You’ve planted your plants, you’ve watered them, you’ve loved them and you waited.
Then, all of a sudden, *POP* you start to see fruits and veggies appearing.
But when do you harvest your brag-worthy plants? Now that’s the big question.
So, we thought we’d share a few tips!
When should you harvest your Plantables tomatoes?
Once you’ve loved and nurtured your plants, you can expect your plants to show some small green tomatoes. Man, that’s an exciting moment. It never gets old.
But don’t pick them yet! They still need a day to weeks to be perfect.
On it’s a way to riping the tomato will change from green to yellow to red. Be sure that you can see the whole tomato, and that it is entirely red.
(Well, unless you’re growing our heirloom yellow cherry tomato; then you should only see yellow. Otherwise, they’d be called heirloom red cherry tomato. Oh, and the Heirloom Beefsteak tomato should be completely purple. )
How do I know when to harvest my bell peppers?
Peppers are awesome. They can be harvested at many different times so you have a mix of green, yellow, orange and red peppers. (They’re actually all the same pepper at different stages of the ripening stage. Crazy, eh?)
On top of that, if you are patient and wait for your pepper to turn red, it will contain 11 times more beta-carotene, eight times more vitamin A and two times more vitamin C than it’s younger green self.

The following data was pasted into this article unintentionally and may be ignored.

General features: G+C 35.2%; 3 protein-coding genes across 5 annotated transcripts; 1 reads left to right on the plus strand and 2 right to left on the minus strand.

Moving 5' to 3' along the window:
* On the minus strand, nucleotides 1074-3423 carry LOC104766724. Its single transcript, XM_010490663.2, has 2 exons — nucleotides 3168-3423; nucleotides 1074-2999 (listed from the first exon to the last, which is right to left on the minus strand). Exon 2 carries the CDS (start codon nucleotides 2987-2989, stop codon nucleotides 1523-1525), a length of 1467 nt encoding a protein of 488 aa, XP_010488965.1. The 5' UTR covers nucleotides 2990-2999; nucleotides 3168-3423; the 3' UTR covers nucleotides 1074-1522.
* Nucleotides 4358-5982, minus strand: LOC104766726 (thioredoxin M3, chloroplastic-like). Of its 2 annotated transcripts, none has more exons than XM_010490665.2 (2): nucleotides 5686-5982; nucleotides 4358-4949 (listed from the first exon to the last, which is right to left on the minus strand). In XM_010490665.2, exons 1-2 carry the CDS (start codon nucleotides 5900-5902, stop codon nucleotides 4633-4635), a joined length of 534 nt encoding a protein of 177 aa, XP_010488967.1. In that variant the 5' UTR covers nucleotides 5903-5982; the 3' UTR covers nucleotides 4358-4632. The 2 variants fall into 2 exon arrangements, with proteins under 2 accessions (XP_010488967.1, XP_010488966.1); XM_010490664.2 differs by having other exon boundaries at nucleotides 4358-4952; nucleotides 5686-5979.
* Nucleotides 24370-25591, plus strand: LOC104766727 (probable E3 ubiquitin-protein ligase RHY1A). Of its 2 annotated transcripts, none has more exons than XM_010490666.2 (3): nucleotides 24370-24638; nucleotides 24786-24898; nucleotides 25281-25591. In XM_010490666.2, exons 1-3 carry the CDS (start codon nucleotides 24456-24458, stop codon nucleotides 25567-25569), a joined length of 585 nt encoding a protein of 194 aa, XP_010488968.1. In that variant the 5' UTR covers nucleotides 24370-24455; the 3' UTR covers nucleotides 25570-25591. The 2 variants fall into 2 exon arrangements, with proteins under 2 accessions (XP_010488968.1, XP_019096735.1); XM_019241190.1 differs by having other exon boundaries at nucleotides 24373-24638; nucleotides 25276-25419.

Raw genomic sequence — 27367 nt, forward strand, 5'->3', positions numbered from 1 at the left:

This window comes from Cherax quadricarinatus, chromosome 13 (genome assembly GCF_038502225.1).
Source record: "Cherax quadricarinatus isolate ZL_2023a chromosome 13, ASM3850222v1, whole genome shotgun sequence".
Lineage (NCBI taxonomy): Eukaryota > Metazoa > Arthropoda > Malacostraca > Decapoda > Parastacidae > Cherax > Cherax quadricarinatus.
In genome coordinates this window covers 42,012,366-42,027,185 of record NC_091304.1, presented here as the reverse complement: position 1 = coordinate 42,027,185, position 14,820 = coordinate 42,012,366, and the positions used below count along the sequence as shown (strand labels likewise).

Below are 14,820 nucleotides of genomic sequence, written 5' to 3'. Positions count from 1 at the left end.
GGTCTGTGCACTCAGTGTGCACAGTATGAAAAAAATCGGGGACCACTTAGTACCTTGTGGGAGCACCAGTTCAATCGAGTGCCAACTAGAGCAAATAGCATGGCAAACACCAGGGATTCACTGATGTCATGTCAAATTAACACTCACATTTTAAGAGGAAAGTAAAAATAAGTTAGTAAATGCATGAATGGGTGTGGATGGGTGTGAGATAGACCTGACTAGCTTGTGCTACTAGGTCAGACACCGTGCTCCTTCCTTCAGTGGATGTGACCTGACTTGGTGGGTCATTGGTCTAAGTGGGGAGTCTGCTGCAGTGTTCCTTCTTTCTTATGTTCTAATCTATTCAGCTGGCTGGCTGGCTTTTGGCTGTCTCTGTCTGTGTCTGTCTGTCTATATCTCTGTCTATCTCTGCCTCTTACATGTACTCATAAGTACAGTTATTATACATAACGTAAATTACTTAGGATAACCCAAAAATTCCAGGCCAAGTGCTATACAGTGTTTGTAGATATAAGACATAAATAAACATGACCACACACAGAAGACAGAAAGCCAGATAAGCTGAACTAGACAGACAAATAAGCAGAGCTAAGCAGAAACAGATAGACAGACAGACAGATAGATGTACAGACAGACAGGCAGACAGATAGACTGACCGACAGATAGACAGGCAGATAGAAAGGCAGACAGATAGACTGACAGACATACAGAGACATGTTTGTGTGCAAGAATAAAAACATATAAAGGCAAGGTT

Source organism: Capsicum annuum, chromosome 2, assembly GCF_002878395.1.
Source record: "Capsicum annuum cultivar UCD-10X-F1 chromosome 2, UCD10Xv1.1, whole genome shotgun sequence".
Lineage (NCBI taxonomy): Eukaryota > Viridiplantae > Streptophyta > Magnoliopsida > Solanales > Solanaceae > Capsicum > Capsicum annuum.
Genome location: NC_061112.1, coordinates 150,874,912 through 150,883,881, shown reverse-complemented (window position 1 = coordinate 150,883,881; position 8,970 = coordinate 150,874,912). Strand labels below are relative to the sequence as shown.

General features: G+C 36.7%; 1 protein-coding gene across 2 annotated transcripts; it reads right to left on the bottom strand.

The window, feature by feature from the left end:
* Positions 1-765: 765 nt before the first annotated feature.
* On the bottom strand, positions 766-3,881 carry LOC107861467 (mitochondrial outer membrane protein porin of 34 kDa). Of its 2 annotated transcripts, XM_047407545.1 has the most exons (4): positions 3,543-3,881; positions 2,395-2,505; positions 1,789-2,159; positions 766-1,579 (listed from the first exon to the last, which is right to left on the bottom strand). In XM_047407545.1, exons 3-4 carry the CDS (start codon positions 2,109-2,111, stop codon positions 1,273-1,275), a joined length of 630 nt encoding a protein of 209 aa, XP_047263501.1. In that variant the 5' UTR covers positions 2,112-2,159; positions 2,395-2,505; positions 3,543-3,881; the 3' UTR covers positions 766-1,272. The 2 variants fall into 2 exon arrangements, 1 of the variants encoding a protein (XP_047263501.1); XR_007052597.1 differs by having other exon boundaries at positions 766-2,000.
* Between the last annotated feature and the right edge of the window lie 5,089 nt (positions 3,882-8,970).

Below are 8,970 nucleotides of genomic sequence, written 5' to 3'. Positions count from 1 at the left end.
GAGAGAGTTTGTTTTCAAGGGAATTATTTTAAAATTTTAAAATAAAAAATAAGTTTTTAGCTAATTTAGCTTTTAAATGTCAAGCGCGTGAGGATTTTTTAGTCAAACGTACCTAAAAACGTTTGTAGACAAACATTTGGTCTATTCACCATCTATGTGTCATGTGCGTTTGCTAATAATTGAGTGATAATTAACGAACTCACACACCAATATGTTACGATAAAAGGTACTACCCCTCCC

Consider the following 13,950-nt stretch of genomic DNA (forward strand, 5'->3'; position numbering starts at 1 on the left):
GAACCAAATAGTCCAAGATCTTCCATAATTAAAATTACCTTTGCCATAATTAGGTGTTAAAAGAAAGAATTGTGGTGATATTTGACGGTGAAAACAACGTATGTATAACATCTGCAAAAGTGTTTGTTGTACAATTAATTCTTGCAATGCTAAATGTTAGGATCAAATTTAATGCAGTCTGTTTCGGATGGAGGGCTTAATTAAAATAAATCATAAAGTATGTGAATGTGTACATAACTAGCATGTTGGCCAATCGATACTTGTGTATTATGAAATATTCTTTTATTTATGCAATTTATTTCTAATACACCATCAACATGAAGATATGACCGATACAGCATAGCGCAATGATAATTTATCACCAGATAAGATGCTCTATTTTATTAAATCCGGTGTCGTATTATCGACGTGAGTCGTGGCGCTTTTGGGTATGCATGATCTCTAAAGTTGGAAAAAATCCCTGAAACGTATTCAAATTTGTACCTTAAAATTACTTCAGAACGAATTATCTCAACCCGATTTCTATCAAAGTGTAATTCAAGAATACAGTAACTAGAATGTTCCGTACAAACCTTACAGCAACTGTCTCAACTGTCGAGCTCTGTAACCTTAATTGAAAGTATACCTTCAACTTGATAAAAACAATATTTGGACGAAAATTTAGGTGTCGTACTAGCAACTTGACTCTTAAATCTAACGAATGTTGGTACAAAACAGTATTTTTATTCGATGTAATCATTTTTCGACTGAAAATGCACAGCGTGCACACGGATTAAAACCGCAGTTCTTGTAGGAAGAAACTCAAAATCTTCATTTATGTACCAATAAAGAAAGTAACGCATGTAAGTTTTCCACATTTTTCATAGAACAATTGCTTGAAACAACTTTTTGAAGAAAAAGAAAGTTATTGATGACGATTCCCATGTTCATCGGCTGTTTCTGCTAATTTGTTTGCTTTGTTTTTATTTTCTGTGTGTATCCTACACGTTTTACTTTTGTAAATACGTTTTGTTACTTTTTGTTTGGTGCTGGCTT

How to harvest leafy greens
When it comes to harvesting leafy greens, there are two ways we suggest to get the very best quality leaves:
Remove the outer larger leaves to use for smaller uses and leave the inner layers for later. This is great when you want to add some green to your sandwiches or prepare a small salad for one.
Cut and come again: this technique is the Daddy-O. Not only do you get tonnes of tasty iron-packed greens, but it encourages the plant to grow again, giving you continual green bounty! Winner!
To do it, grab the plant with one hand and cut across the plant with a pair of planter shears, leaving an inch or so of the plant left. Then, munch down on your tasty produce and watch as the inch-or-so of your plant grows new leafy greens for you to eat!
Harvesting your herbs
When it comes to harvesting your herbs you want to be careful from taking to much of the plant in one go. Really, you only ever want to take a third of the plant to help it continue to be happy and healthy.
Step 1. Avoid cutting the leaves and instead try cutting the stem. This helps the plants continue to grow. (It’s why things like spinach and herbs from the supermarket have their stems still attached.)
Step 2. Keep your eyes pealed for new growth on your plant (baby shoots or bits of bright green). Wherever you see signs of new growth, cut above that spot.
Step 3. If your herb is getting a little overgrown, you can shape it by removing all of the longer herbs above the new growth. This will give you a huge harvest and keep the plant healthy.
Then, take your herbs, head to the kitchen and embrace your inner Gordon Ramsay. (Although, perhaps with less swearing.)